"We also were not made aware of information subsequently reported, and if the committee had been fully informed I believe a different discussion, and perhaps a different vote, would have occurred," he writes. "Because of the incomplete information provided, support for the resolution should not be considered to be tacit approval of their political views."

Tenneson, with Kootenai County Democrats, says that the vote is indicative of the current heavy conservative tilt of county Republicans under Regan's leadership: "We're no longer seeing the voices of the moderate Republicans. We're seeing more extremist views."

Rose, the committee member who abstained from the resolution vote, says that "key members in the committee" share the views of Pettibone and Sellner: "I would say they definitely endorse Pettibone's and Sellner's perspective or objective."

When contacted for comment, Pettibone provided a video responding to the controversy in which she criticized the media for misrepresenting the positions of Sellner, herself and the Kootenai County Republicans: "These deceit peddlers are going to lie about me either way because they have zero concern for the truth."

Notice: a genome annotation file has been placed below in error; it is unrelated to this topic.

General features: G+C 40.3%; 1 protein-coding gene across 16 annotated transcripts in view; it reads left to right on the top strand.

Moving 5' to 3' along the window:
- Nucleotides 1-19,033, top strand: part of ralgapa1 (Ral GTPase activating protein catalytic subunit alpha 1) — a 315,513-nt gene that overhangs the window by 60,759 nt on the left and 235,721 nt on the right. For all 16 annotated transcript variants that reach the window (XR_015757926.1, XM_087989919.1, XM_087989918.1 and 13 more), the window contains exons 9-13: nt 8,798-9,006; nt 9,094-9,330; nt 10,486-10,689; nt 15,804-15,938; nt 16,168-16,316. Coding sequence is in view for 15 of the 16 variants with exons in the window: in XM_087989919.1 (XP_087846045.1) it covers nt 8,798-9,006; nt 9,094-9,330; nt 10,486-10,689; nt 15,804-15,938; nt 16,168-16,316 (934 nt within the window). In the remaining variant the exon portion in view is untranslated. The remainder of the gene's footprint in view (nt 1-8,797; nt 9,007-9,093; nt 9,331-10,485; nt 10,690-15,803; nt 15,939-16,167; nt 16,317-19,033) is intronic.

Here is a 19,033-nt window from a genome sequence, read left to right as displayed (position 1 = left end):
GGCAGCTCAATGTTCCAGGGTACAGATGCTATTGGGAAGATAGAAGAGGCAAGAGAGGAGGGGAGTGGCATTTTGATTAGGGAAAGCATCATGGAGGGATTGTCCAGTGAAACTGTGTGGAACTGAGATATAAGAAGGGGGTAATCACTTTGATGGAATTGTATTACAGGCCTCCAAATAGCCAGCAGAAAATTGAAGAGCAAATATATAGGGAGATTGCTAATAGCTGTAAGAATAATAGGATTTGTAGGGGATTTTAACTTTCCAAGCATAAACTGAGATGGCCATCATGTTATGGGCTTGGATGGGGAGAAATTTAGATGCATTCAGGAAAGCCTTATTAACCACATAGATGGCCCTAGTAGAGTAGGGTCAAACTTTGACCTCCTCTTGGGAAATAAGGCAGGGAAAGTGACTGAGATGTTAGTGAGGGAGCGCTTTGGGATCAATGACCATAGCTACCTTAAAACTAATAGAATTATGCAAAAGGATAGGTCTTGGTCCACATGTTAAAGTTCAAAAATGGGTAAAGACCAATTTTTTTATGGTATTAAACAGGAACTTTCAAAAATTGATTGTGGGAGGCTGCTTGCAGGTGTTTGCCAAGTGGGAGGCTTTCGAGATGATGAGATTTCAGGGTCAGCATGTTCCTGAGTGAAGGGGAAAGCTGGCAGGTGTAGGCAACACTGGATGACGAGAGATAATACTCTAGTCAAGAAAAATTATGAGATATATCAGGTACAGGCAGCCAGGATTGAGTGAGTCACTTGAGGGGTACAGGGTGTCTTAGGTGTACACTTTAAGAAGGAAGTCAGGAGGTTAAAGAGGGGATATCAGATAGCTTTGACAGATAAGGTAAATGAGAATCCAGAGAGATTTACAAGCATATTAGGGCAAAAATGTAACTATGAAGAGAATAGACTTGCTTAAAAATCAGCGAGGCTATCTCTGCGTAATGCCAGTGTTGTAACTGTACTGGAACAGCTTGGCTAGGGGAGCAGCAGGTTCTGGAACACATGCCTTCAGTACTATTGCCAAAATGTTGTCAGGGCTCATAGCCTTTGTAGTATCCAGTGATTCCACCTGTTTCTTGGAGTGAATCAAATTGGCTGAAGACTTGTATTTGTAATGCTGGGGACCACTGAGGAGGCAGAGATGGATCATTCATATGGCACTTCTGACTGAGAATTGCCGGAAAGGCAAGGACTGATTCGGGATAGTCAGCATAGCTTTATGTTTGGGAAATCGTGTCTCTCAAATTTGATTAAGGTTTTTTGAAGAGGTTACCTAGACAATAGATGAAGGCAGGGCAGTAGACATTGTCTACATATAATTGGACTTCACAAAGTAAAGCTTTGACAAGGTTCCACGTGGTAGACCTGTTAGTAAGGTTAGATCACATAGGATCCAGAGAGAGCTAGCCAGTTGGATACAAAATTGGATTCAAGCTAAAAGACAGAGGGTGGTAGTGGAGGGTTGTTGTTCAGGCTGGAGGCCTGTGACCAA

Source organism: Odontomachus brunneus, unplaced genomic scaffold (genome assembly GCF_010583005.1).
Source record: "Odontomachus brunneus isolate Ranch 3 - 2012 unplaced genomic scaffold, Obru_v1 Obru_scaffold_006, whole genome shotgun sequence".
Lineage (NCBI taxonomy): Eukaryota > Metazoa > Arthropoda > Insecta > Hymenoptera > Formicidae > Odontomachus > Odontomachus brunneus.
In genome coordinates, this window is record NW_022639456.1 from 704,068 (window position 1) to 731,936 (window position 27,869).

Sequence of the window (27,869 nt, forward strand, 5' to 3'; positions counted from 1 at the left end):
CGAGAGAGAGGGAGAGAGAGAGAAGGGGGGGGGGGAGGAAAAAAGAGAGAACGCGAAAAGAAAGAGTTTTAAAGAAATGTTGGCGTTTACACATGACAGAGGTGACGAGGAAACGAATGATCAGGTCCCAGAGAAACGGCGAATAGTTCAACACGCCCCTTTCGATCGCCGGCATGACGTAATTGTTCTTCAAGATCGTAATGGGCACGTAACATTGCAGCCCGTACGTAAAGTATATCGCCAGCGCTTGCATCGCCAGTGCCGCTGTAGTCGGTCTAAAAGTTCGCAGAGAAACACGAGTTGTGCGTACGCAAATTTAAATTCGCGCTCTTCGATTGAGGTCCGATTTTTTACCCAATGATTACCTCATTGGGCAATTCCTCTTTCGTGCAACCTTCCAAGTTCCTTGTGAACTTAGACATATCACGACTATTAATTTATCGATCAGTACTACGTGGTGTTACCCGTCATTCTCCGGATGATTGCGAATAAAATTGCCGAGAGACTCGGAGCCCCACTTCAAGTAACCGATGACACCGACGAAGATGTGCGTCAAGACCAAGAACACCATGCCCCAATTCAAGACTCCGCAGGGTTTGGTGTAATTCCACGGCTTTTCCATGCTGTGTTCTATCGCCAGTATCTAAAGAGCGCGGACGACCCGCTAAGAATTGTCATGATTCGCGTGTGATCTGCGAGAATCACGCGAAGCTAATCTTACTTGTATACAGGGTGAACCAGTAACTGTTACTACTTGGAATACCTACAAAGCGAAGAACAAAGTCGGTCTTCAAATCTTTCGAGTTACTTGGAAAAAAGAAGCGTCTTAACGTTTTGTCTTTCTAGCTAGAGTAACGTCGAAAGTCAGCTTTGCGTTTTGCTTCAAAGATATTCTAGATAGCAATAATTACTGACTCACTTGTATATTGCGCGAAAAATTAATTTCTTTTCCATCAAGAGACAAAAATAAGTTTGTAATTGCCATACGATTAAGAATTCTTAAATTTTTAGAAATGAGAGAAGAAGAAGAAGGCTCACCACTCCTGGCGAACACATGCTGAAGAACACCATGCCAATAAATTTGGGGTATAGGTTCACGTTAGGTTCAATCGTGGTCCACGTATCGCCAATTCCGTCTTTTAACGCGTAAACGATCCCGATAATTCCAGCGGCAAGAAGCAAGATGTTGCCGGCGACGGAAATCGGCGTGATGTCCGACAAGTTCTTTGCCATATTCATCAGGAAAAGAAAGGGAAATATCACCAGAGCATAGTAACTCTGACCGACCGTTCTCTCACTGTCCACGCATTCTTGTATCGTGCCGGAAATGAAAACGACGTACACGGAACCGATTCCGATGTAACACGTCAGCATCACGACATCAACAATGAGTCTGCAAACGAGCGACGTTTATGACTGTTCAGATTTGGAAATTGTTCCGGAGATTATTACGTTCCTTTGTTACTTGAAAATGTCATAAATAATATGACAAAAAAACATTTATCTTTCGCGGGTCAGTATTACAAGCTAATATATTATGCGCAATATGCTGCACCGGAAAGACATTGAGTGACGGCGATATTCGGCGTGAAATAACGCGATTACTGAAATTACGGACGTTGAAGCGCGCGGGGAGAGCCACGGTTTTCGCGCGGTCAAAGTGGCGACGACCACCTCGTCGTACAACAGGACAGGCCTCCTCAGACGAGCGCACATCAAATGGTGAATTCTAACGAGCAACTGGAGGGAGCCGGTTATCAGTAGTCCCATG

In his own rebuttal, Regan doubled down. In a May 1 op-ed penned in the Coeur d'Alene Press, he slammed the media for its "rabidly intolerant practice of guilt by proximity" and framed the backlash as a trampling of free speech.

Rose says the tactic is a deflection: "He's trying to divert what the real issue is and attempting to make it a freedom of speech issue but that's not what this is about."

Shawn Keenan, head of the Kootenai County Democrats Club, points to the white supremacist group Aryan Nations history in North Idaho as cause to be alarmed by local Republicans associating with Pettibone and Sellner.

"I don't want any tiki torch parade here," he says. ♦

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Daniel Walters contributed reporting to this story.